There can be no doubting Lesotho’s commitment to education. In 2000, the country began making primary education free; a decade later, in 2010, it became compulsory. Now the country is trialling a startup that sends homework to pupils via mobile phone.
Sterio.me sends homework lessons and quizzes to basic phones that have limited access to data. Phones of this type have more than 86% penetration in Lesotho. The programme is undergoing trials in local schools, supported by the Vodacom Foundation, the ministry of education and the local teachers’ union, before being rolled out across the country.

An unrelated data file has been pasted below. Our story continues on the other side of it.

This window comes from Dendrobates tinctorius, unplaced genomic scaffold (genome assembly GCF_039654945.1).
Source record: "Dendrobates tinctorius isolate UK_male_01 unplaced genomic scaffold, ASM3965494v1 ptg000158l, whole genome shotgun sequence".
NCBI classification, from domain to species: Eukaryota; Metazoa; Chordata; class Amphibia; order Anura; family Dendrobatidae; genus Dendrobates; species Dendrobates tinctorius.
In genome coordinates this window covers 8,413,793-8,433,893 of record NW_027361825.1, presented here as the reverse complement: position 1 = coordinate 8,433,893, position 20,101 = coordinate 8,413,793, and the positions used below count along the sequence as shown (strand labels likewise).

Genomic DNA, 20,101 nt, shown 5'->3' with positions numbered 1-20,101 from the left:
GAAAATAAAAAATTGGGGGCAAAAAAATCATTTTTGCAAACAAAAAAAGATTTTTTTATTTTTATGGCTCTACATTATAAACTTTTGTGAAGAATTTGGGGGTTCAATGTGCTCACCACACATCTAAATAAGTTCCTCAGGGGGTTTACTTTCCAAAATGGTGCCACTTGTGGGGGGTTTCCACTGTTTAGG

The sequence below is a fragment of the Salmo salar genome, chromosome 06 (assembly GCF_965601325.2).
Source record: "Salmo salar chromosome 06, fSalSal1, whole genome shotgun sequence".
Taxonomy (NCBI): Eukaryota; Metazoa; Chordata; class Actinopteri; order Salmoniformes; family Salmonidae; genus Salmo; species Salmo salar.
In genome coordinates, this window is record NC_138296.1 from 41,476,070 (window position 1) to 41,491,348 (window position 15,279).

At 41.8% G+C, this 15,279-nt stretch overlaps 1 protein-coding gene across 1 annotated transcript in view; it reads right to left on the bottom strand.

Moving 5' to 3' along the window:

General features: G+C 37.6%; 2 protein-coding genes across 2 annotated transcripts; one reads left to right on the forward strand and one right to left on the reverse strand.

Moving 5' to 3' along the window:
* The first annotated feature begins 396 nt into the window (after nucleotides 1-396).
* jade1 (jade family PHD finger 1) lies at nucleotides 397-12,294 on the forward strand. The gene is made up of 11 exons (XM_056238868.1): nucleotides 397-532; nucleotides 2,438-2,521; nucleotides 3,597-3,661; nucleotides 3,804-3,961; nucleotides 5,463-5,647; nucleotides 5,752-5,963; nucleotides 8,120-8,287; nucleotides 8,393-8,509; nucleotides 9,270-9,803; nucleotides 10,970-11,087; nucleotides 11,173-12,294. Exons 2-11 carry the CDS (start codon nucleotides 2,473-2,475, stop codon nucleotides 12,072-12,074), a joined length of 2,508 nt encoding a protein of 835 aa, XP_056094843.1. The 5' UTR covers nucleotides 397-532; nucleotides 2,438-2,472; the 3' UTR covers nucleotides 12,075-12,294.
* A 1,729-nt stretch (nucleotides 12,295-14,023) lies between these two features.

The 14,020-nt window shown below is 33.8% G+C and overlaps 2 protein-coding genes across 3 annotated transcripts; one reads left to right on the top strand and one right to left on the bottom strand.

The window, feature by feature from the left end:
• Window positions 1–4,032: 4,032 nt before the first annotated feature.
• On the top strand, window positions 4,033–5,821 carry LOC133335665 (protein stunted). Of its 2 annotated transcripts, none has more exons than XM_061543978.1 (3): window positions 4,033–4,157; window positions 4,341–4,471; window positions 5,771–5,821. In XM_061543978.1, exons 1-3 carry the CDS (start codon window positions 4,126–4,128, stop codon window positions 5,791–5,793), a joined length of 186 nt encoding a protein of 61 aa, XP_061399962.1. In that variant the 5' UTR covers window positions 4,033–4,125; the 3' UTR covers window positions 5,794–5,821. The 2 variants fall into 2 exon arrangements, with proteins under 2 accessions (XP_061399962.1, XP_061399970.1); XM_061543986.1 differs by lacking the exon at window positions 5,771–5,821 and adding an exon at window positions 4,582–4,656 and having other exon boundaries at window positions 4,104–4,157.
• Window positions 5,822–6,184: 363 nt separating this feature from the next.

The project was started by Christopher Pruijsen, Danielle Reid and Dean Rotherham during the 2013 StartupBus Africa hackathon, run by ampion.org. “We originally saw the potential to use something as simple as a mobile phone to deliver powerful information, especially across literacy, internet access and device barriers,” says Pruijsen, now CEO of Sterio.me. “We also wanted to make sure that the experience was simple and effective for teachers, by saving them time creating, distributing and marking homework.”